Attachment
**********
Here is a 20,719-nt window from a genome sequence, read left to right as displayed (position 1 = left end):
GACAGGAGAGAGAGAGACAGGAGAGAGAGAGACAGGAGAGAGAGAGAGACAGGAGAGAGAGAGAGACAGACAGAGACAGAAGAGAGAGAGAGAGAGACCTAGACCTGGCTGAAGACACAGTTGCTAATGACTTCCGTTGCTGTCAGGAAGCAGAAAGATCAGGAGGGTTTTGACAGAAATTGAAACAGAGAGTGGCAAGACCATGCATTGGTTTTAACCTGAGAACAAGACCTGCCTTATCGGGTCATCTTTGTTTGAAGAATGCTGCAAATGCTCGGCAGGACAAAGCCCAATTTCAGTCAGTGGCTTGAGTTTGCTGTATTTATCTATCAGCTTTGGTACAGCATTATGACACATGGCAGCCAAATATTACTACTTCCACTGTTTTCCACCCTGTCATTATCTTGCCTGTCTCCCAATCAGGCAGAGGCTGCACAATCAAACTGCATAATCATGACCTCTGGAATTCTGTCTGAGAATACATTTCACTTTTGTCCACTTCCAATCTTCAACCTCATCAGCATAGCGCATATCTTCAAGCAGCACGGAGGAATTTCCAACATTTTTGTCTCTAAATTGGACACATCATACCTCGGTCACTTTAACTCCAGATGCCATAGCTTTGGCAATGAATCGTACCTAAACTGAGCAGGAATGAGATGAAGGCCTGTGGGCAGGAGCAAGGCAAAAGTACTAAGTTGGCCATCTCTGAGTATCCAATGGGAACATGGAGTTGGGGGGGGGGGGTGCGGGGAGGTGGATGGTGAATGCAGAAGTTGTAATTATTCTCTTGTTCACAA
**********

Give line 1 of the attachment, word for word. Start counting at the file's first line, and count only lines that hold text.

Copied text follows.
Here is a 20,719-nt window from a genome sequence, read left to right as displayed (position 1 = left end):